William Russell & Rex Burch
By David Morton (DM) and Michael Balls (MB)
(David Morton and Michael Balls have both known Russell and Burch personally)
Russell and Burch were best known to us as the authors of a book published in 1959, The Principles of Humane Experimental Technique. In it, among many other thoughtful ideas, the concept of inhumanity and the promise of the Three Rs were expounded. The Three Rs have gained worldwide acceptance over the past 20-30 years, now being incorporated into all the legislation controlling the use of laboratory animals, but between 1959 and the early 1980s, neither the authors nor their book were well known. In fact, both Russell and Burch were almost completely absent from the world of animal research, as they went their separate ways after the book was published and lost contact with each other. Bill was a sociologist, based at the University of Reading, where he stayed until he retired. He married his psychoanalyst, Claire, and his eclecticism took him in many different directions. David Morton writes, “I particularly remember when he took part in a national radio programme, Round Britain Quiz - a contest between teams from various regions in the UK, where obscure clues were given to the teams to disentangle”. Bill sang one of his answers in the operetta style of Gilbert & Sullivan. Rex, on the other hand, went on to establish his own microbiology laboratory, in Sheringham, Norfolk, UK, where, among other things, he tested the bacterial contents of seawater and Dr Scholl foot pads. It wasn’t until the early 1990s that Martin Stephens of the Humane Society of the United States (HSUS) took it upon himself to find out what had happened to them, as the HSUS wanted to establish a Russell & Burch Award in their name and he thought they should be asked for their permission. As a result, much to their delight, they were reunited after more than 30 years, and took part in a memorable meeting in Sheringham in 1995, along with 20 or so others from various part of the world, on The Three Rs: The Way Forward (see Balls et al., The Report and Recommendations of ECVAM Workshop 11. ATLA 23, 838 – 866, 1995).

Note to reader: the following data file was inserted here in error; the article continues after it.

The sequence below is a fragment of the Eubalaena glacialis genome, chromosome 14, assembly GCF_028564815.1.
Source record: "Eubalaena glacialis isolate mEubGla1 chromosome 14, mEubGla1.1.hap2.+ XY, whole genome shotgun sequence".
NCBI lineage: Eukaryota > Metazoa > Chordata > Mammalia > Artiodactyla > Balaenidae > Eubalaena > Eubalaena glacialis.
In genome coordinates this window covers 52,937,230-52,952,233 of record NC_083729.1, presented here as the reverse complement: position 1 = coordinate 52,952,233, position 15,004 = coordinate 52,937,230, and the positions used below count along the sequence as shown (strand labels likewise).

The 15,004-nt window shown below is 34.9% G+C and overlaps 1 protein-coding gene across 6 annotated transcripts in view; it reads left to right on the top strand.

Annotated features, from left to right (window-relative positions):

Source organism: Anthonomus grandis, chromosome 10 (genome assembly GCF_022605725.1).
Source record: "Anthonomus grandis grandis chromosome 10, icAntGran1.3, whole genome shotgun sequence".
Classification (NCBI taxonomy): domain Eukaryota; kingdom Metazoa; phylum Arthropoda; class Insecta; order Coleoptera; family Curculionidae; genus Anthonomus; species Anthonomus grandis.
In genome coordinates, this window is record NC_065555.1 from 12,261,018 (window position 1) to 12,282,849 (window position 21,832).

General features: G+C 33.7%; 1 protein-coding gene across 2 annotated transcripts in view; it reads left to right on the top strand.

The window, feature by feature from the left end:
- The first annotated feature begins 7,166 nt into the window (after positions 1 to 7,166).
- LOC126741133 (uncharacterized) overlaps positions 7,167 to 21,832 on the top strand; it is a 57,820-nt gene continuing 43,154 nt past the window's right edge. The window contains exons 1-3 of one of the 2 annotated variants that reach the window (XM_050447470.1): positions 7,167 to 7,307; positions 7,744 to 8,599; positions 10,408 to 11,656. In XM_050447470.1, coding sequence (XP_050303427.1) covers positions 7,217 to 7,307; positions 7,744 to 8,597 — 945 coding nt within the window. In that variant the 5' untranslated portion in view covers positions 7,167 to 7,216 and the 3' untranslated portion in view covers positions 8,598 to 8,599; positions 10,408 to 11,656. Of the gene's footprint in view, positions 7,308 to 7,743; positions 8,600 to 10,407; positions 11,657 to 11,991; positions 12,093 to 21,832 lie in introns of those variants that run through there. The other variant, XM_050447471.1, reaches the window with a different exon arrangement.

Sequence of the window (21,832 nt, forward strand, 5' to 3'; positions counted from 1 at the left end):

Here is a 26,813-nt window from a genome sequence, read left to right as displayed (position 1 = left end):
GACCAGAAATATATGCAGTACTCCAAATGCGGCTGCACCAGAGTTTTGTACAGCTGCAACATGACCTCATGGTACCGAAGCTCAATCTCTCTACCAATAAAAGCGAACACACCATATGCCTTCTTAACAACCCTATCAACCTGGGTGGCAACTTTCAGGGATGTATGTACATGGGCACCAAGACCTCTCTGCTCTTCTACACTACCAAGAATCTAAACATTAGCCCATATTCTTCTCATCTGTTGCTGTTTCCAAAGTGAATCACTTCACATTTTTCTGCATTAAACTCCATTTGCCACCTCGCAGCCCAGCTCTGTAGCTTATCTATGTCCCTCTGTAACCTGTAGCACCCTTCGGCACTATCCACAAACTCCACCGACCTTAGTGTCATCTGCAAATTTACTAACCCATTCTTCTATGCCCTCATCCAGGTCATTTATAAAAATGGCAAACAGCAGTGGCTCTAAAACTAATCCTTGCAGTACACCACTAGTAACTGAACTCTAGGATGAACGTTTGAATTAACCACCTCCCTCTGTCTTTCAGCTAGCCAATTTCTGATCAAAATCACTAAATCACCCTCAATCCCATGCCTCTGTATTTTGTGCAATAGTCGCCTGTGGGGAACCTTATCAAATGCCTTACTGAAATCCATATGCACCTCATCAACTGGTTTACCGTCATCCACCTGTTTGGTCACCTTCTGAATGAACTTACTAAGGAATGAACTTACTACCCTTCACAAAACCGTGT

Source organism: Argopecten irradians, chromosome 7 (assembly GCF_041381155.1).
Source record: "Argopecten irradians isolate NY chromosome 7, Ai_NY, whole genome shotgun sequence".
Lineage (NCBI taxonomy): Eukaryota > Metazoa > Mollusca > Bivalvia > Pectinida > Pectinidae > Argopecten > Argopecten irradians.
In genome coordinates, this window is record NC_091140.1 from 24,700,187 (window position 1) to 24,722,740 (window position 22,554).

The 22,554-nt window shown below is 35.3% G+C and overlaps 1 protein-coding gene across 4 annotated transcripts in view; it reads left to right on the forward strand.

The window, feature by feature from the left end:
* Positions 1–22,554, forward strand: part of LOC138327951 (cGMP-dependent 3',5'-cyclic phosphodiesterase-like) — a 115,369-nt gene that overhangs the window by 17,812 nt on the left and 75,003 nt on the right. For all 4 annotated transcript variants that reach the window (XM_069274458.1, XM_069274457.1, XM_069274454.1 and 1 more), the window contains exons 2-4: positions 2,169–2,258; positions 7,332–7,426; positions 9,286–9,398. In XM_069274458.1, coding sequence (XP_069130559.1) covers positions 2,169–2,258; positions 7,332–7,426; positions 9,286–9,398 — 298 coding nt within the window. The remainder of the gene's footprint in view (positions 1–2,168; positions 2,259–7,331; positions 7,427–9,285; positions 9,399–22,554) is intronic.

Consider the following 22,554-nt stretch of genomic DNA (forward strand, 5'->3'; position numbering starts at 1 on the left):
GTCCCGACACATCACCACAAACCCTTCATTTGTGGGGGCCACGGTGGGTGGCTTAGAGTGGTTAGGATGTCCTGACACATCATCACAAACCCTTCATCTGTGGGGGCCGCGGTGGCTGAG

Michael Balls recalls that Bill’s enthusiasm was infectious, and every contact with him made one feel much better about oneself and life in general. Bill never threw anything away. The three-story house he and Claire shared, in Reading, was packed with tens of thousands of books and thousands of box files, plus accumulations of about 15 manual typewriters and 15 vacuum cleaners. Their papers are now held in the William and Claire Russell Archive at the University of Nottingham. As I grow older, I find that my impressions and views are more and more like Bill’s, and I have a long list of things I wish I had discussed with him when I had the chance. Rex was a very different character, but was also unique. Although he was a very gentle person, he was a very experienced scientist and it would be a mistake to consider him to be Bill’s junior partner. His laboratory was in the Sheringham town hall, and, since my brother was manager of Barclays Bank, a couple of streets away, I must have walked within a few metres of Rex on hundreds of occasions, without ever noticing the nameplate on the door. Had I done so, I think both our lives would have been very different.
David Morton recalls a time in Bologna at the 4th World Congress on Alternatives in 1999, that as I was accompanying Bill back to his hotel, I suggested we had an ice cream as we passed a gelateria. I did not know that was one of his favourite treats, and 3 ice creams later we proceeded to his hotel. By that time Rex was too frail to go conferences but when we were in Sheringham we had some interesting debates. One of which was why non-recovery experiments were not to be counted in the UK Annual Statistics. His view was that as we ate meat, there was really no need to count such experiments. The discussion revolved around the value of an animal’s life, vegetarianism, zoos, companion animals and so on. As you can imagine it was interesting!